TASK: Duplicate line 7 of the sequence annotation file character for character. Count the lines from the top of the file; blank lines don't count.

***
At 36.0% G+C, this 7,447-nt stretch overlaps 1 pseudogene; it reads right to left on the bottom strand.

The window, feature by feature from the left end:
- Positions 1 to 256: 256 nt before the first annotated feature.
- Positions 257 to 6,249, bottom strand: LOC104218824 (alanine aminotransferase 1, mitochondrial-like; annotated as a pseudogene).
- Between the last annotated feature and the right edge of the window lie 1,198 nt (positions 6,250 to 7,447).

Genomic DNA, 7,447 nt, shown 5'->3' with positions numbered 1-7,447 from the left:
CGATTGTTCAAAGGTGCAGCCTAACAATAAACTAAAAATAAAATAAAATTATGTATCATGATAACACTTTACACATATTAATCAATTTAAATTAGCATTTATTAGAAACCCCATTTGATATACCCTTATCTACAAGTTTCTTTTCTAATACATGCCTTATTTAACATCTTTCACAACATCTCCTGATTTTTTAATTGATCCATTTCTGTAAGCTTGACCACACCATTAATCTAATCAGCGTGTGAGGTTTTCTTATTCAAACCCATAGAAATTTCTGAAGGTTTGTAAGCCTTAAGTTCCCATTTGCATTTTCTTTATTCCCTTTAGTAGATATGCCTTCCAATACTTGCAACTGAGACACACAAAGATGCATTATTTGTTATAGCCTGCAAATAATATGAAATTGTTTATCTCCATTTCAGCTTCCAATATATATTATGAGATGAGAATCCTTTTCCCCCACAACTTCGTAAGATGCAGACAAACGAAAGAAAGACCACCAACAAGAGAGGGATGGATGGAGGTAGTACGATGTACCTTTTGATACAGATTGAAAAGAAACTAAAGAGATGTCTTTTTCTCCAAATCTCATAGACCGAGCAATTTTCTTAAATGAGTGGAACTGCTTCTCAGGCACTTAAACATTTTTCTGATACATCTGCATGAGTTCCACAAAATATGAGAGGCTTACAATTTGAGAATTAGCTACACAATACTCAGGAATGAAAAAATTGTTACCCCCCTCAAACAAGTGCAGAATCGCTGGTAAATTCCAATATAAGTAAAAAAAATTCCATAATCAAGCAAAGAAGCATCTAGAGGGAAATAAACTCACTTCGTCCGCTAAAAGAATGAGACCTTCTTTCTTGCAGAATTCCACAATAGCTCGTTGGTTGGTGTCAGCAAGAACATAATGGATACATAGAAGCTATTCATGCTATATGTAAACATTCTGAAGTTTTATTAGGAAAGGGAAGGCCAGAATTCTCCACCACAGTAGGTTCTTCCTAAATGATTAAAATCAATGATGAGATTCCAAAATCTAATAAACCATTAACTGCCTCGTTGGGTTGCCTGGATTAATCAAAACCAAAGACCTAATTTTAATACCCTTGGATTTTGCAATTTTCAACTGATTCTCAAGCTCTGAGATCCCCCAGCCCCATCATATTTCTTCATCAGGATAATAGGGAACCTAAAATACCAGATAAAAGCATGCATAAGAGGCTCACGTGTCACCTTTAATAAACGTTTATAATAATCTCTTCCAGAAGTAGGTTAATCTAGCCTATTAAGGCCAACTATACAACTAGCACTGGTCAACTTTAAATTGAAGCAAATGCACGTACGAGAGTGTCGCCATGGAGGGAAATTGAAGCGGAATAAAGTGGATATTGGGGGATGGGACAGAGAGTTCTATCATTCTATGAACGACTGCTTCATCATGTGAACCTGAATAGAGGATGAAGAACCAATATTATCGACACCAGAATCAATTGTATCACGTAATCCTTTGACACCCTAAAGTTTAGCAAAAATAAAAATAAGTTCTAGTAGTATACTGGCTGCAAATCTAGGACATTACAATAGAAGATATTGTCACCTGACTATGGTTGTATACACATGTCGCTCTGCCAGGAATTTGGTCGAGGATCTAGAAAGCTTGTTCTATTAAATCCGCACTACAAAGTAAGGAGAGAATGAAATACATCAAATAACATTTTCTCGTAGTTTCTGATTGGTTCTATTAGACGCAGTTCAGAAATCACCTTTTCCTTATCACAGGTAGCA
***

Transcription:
CGATTGTTCAAAGGTGCAGCCTAACAATAAACTAAAAATAAAATAAAATTATGTATCATGATAACACTTTACACATATTAATCAATTTAAATTAGCATTTATTAGAAACCCCATTTGATATACCCTTATCTACAAGTTTCTTTTCTAATACATGCCTTATTTAACATCTTTCACAACATCTCCTGATTTTTTAATTGATCCATTTCTGTAAGCTTGACCACACCATTAATCTAATCAGCGTGTGAGGTTTTCTTATTCAAACCCATAGAAATTTCTGAAGGTTTGTAAGCCTTAAGTTCCCATTTGCATTTTCTTTATTCCCTTTAGTAGATATGCCTTCCAATACTTGCAACTGAGACACACAAAGATGCATTATTTGTTATAGCCTGCAAATAATATGAAATTGTTTATCTCCATTTCAGCTTCCAATATATATTATGAGATGAGAATCCTTTTCCCCCACAACTTCGTAAGATGCAGACAAACGAAAGAAAGACCACCAACAAGAGAGGGATGGATGGAGGTAGTACGATGTACCTTTTGATACAGATTGAAAAGAAACTAAAGAGATGTCTTTTTCTCCAAATCTCATAGACCGAGCAATTTTCTTAAATGAGTGGAACTGCTTCTCAGGCACTTAAACATTTTTCTGATACATCTGCATGAGTTCCACAAAATATGAGAGGCTTACAATTTGAGAATTAGCTACACAATACTCAGGAATGAAAAAATTGTTACCCCCCTCAAACAAGTGCAGAATCGCTGGTAAATTCCAATATAAGTAAAAAAAATTCCATAATCAAGCAAAGAAGCATCTAGAGGGAAATAAACTCACTTCGTCCGCTAAAAGAATGAGACCTTCTTTCTTGCAGAATTCCACAATAGCTCGTTGGTTGGTGTCAGCAAGAACATAATGGATACATAGAAGCTATTCATGCTATATGTAAACATTCTGAAGTTTTATTAGGAAAGGGAAGGCCAGAATTCTCCACCACAGTAGGTTCTTCCTAAATGATTAAAATCAATGATGAGATTCCAAAATCTAATAAACCATTAACTGCCTCGTTGGGTTGCCTGGATTAATCAAAACCAAAGACCTAATTTTAATACCCTTGGATTTTGCAATTTTCAACTGATTCTCAAGCTCTGAGATCCCCCAGCCCCATCATATTTCTTCATCAGGATAATAGGGAACCTAAAATACCAGATAAAAGCATGCATAAGAGGCTCACGTGTCACCTTTAATAAACGTTTATAATAATCTCTTCCAGAAGTAGGTTAATCTAGCCTATTAAGGCCAACTATACAACTAGCACTGGTCAACTTTAAATTGAAGCAAATGCACGTACGAGAGTGTCGCCATGGAGGGAAATTGAAGCGGAATAAAGTGGATATTGGGGGATGGGACAGAGAGTTCTATCATTCTATGAACGACTGCTTCATCATGTGAACCTGAATAGAGGATGAAGAACCAATATTATCGACACCAGAATCAATTGTATCACGTAATCCTTTGACACCCTAAAGTTTAGCAAAAATAAAAATAAGTTCTAGTAGTATACTGGCTGCAAATCTAGGACATTACAATAGAAGATATTGTCACCTGACTATGGTTGTATACACATGTCGCTCTGCCAGGAATTTGGTCGAGGATCTAGAAAGCTTGTTCTATTAAATCCGCACTACAAAGTAAGGAGAGAATGAAATACATCAAATAACATTTTCTCGTAGTTTCTGATTGGTTCTATTAGACGCAGTTCAGAAATCACCTTTTCCTTATCACAGGTAGCA